package Web::Machine::Util;
# ABSTRACT: General Utility module

use strict;
use warnings;

our $VERSION = '0.17';

use Carp         qw[ confess ];
use Scalar::Util qw[ blessed ];
use List::Util   qw[ first ];

use HTTP::Headers::ActionPack 0.07;

use Sub::Exporter -setup => {
    exports => [qw[

sub pair_key   { ( keys   %{ $_[0] } )[0] }
sub pair_value { ( values %{ $_[0] } )[0] }

    my $ACTION_PACK = HTTP::Headers::ActionPack->new;
    sub create_header   { $ACTION_PACK->create( @_ ) }
    sub create_date     { $ACTION_PACK->create( 'DateHeader' => shift ) }
    sub inflate_headers { $ACTION_PACK->inflate( @_ ) }
    sub get_action_pack { $ACTION_PACK }

sub bind_path {
    my ($spec, $path) = @_;
    my @parts = grep { defined $_ && $_ ne q{} } split /\// => $path;
    my @spec  = grep { defined $_ && $_ ne q{} } split /\// => $spec;

    my @results;
    foreach my $i ( 0 .. $#spec ) {
        if ( $spec[ $i ] =~ /^\*$/ ) {
            push @results => @parts;
            @parts = ();
        elsif ( $spec[ $i ] =~ /^\:/ ) {
            return unless defined $parts[ 0 ];
            push @results => shift @parts;
        elsif ( $spec[ $i ] =~ /^\?\:/ ) {
            push @results => shift @parts
                if defined $parts[ 0 ];
        else {
            return unless defined $parts[ 0 ];
            return unless $spec[ $i ] eq $parts[ 0 ];
            shift @parts;

    return if @parts;

        ? @results
        : (scalar @results == 1)
            ? $results[0]
            : @results;




=encoding UTF-8

=head1 NAME

Web::Machine::Util - General Utility module

=head1 VERSION

version 0.17


  use Web::Machine::Util;


This is just a basic utility module used internally by
L<Web::Machine>. There are no real user serviceable parts
in here.

=for Pod::Coverage get_action_pack


=over 4

=item C<first>

This is imported from L<List::Util> and passed on here
for export.

=item C<pair_key>

=item C<pair_value>

These two functions are used for fetching the key
and value out of a pair in the L<Web::Machine> internals.
We represent a pair simply as a HASH ref with one key.

=item C<inflate_headers( $request )>

This will call C<inflate> on an instance of L<HTTP::Headers::ActionPack>.

=item C<create_header( @args )>

This will call C<create> on an instance of L<HTTP::Headers::ActionPack>.

=item C<create_date( $date_string | $time_peice )>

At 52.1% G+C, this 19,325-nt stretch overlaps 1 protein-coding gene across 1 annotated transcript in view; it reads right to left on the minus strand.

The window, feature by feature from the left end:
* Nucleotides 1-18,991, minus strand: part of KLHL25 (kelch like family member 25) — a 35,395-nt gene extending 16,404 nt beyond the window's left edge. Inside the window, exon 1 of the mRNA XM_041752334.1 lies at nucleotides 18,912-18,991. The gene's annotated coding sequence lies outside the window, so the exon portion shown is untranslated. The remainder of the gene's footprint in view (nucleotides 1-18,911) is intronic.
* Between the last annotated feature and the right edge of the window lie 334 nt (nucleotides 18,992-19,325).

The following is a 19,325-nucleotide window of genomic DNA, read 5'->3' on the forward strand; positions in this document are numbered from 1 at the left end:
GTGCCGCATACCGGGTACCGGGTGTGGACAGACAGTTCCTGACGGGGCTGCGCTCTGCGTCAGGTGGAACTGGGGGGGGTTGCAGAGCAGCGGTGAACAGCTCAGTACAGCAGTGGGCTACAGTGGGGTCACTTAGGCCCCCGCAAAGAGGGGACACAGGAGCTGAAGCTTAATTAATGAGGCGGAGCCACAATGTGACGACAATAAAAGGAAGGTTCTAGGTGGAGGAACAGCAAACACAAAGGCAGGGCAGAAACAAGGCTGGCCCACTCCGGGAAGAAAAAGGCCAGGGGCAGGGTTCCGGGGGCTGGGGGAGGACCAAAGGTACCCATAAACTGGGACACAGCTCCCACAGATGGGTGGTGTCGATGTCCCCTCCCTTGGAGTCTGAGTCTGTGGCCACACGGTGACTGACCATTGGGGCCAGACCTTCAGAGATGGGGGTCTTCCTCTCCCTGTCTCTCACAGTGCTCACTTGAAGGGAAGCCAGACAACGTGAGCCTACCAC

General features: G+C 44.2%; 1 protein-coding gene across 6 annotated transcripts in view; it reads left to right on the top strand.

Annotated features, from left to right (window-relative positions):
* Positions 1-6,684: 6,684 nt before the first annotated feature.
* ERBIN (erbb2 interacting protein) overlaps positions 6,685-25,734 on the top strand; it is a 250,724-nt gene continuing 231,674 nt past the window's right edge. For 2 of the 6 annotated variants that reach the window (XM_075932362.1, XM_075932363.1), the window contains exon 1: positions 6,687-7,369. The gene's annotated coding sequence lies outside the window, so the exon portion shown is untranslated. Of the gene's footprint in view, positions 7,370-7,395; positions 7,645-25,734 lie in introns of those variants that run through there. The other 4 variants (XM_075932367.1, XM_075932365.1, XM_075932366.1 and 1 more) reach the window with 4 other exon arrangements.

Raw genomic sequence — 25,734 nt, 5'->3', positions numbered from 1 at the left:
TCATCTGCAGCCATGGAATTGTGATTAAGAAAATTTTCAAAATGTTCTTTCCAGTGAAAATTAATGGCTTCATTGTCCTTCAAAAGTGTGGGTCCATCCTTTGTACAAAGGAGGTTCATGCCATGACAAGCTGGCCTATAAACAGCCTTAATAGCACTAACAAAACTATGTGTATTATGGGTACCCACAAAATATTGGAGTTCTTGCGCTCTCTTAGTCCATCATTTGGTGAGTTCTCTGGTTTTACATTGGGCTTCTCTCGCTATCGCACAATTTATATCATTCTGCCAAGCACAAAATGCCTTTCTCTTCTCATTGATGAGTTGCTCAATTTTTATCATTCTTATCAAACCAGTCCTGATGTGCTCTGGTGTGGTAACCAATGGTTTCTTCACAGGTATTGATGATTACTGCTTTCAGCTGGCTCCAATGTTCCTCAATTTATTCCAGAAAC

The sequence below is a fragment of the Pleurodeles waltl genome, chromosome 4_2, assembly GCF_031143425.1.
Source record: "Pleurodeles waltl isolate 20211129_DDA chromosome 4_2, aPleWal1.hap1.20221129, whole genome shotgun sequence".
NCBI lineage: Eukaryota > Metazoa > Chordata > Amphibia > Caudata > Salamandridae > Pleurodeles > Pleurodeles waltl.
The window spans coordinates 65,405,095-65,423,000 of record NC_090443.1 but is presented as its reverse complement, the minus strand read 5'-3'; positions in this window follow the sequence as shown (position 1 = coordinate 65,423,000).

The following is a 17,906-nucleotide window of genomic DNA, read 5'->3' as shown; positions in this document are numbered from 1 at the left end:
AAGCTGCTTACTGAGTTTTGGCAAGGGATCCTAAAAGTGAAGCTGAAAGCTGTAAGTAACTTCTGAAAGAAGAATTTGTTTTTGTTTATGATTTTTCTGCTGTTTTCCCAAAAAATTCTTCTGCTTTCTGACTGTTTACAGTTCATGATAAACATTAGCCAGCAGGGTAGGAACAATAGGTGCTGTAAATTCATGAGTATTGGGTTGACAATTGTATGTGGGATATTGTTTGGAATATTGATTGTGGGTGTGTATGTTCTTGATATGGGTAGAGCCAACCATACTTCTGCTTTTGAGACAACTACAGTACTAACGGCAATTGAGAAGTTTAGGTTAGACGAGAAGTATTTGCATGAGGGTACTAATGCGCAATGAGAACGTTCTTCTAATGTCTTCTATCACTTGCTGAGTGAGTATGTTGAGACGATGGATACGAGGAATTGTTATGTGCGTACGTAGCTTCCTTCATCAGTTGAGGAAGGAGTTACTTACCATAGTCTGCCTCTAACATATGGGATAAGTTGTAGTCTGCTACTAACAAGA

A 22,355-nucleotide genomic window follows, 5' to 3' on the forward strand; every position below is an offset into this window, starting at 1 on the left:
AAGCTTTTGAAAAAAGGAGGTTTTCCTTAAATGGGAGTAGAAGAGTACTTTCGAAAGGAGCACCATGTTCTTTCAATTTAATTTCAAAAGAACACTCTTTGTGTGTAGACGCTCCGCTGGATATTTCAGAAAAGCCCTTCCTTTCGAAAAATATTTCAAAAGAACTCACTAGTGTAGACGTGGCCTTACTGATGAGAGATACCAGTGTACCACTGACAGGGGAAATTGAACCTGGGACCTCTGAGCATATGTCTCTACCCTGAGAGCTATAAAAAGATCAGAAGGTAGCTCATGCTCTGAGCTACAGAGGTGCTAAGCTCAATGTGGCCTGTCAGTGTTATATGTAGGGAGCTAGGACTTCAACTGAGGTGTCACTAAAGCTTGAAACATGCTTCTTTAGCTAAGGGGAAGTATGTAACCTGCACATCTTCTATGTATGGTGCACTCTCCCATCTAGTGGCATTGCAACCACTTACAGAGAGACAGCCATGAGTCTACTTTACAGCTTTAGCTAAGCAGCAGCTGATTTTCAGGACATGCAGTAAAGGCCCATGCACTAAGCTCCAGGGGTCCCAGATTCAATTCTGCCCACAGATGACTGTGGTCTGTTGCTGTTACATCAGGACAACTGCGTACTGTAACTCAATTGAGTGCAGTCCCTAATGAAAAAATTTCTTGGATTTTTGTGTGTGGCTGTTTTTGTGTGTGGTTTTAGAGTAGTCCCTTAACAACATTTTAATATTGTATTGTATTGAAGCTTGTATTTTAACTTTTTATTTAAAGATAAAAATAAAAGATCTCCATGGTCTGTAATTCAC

Given either a C<$date_string> or an instance of L<Time::Piece>,
this will inflate it into a L<HTTP::Headers::ActionPack::DateHeader>
object, suitable for use in the FSM.

=item C<bind_path( $path_spec, $path )>

Given a C<$path_spec> (described below) and a C<$path>, this will
either bind the path to the spec and return and array of bound
values, or it will return nothing. Returning nothing indicates
that no match was found. Additionally, if this function is called
in scalar context, and there is only one match, it will return
that item. Otherwise it will return the array as normal. This all
makes it easy to use the following idiom:

  if ( my $id = bind_path( '/:id', $request->path_info ) ) {
      # handle the case with an ID here
  else {
      # handle other cases here

The C<$path_spec> follows a pretty standard convention. Literal
path parts must match corresponding literal. Variable path parts
are prefixed by a colon and are captured for returning later, if
a question mark (?) prefixes the colon, that element will be
considered optional. And lastly the "splat" operator (C<*>) is
supported and causes all the rest of the path segments to be
returned. Below are a few examples of this:

  spec                  path             result
  /test/:foo/:bar       /test/1/2        ( 1, 2 )
  /test/:foo/:bar       /test/1/         undef #failure-case
  /test/*               /test/1/2/3      ( 1, 2, 3 )
  /user/:id/:action     /user/1/edit     ( 1, 'edit' )
  /?:id                 /201             ( 201 )
  /?:id                 /                ( )

This function is kept deliberately simple and it is expected
that the user will use C<my> in the array form to assign
multiple variables, like this:

  my ( $foo, $bar ) = bind_path( '/test/:foo/:bar', $path );

In the future we might add a C<bind_path_hash> function which
captures the variable names as well, but to be honest, if you
feel you need that, you likely want one of the many excellent
path dispatching modules available on CPAN.

B<NOTE:> Some care should be taken when using path specs in
which the only things are either optional parameters
(prefixed with C<?:>) or the "splat" operator (C<*>)
as they can return empty arrays, which in certain
contexts can look like match failure. In these cases you
can test the match in scalar context to verify, a match
failure will be C<undef> whereas a match success (in
which nothing was matched) will return C<0> (indicating
an array with zero size).


=head1 SUPPORT

bugs may be submitted through L<>.

=head1 AUTHORS

=over 4

=item *

Stevan Little <>

=item *

Dave Rolsky <>



This software is copyright (c) 2016 by Infinity Interactive, Inc.

This is free software; you can redistribute it and/or modify it under
the same terms as the Perl 5 programming language system itself.